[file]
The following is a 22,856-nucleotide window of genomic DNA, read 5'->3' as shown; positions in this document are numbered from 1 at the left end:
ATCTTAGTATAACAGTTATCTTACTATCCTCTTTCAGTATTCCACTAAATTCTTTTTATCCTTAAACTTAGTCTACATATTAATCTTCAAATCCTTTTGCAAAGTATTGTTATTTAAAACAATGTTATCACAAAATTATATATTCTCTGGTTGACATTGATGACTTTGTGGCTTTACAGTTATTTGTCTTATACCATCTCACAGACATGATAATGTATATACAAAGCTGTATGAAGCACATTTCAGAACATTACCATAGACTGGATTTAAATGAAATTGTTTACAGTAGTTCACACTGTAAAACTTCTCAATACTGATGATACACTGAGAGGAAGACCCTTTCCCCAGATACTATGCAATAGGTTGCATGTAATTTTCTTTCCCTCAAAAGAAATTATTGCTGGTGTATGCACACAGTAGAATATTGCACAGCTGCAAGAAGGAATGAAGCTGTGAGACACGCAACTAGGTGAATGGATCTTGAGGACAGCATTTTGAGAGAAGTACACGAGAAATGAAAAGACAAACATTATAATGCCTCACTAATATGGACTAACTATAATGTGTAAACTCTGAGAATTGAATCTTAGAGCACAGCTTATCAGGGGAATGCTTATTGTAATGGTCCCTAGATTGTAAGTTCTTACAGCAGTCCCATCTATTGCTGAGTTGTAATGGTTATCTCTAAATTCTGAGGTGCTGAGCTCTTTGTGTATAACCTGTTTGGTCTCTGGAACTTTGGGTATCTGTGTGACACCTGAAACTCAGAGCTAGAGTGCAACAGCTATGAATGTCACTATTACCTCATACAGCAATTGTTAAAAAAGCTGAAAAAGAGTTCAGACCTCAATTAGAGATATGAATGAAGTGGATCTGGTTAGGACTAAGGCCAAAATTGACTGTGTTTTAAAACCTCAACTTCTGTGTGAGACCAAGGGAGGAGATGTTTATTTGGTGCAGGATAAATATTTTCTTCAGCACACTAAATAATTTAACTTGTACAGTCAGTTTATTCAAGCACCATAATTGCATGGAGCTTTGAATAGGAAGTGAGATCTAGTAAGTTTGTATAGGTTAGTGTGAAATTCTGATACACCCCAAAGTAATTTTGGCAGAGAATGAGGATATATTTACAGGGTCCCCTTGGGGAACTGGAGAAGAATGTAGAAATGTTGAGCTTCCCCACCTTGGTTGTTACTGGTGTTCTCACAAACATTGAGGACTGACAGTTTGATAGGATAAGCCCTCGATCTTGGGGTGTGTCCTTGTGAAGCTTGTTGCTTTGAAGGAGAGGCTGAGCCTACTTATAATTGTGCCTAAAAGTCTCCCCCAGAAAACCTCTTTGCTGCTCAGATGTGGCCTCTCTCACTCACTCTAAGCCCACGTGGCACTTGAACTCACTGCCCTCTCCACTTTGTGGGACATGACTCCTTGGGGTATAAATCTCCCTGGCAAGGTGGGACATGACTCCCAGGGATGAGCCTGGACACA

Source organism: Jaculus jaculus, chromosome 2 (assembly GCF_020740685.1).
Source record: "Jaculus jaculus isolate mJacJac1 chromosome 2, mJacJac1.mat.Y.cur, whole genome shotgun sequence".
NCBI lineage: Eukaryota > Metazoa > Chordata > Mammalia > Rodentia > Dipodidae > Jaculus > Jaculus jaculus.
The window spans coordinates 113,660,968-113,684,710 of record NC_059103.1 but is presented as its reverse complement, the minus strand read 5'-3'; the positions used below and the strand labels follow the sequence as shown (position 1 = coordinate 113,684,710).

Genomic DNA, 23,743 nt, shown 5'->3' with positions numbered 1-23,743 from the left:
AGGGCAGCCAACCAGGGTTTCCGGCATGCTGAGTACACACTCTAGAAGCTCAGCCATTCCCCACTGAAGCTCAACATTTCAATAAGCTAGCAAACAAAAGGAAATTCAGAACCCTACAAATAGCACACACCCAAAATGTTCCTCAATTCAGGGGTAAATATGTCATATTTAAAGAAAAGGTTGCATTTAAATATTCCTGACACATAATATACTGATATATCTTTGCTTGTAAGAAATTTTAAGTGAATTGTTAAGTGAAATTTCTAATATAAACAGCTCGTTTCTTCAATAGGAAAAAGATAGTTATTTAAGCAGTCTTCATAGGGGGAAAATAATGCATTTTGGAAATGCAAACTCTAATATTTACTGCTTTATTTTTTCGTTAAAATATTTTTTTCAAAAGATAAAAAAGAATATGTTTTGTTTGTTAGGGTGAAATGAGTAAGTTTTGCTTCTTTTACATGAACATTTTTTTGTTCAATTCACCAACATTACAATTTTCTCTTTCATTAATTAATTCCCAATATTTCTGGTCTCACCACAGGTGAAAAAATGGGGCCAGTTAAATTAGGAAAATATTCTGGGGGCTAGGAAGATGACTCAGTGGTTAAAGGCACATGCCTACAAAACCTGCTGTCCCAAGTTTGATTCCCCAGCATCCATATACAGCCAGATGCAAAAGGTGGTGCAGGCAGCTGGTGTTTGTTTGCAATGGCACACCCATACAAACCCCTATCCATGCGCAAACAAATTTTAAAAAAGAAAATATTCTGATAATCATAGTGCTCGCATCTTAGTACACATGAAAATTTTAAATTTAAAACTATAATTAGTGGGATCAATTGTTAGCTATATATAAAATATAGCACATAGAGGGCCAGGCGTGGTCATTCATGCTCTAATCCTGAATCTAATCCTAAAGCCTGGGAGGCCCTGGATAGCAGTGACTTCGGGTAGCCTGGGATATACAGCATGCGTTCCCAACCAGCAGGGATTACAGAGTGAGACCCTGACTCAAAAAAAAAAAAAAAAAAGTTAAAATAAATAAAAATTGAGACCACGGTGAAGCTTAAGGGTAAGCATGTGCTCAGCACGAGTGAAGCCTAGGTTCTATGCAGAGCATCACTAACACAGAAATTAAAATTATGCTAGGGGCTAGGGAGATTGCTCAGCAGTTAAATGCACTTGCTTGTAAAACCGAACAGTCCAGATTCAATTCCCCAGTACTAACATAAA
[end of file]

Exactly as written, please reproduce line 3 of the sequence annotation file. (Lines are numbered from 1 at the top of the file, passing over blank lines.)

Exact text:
Source organism: Jaculus jaculus, chromosome 2 (assembly GCF_020740685.1).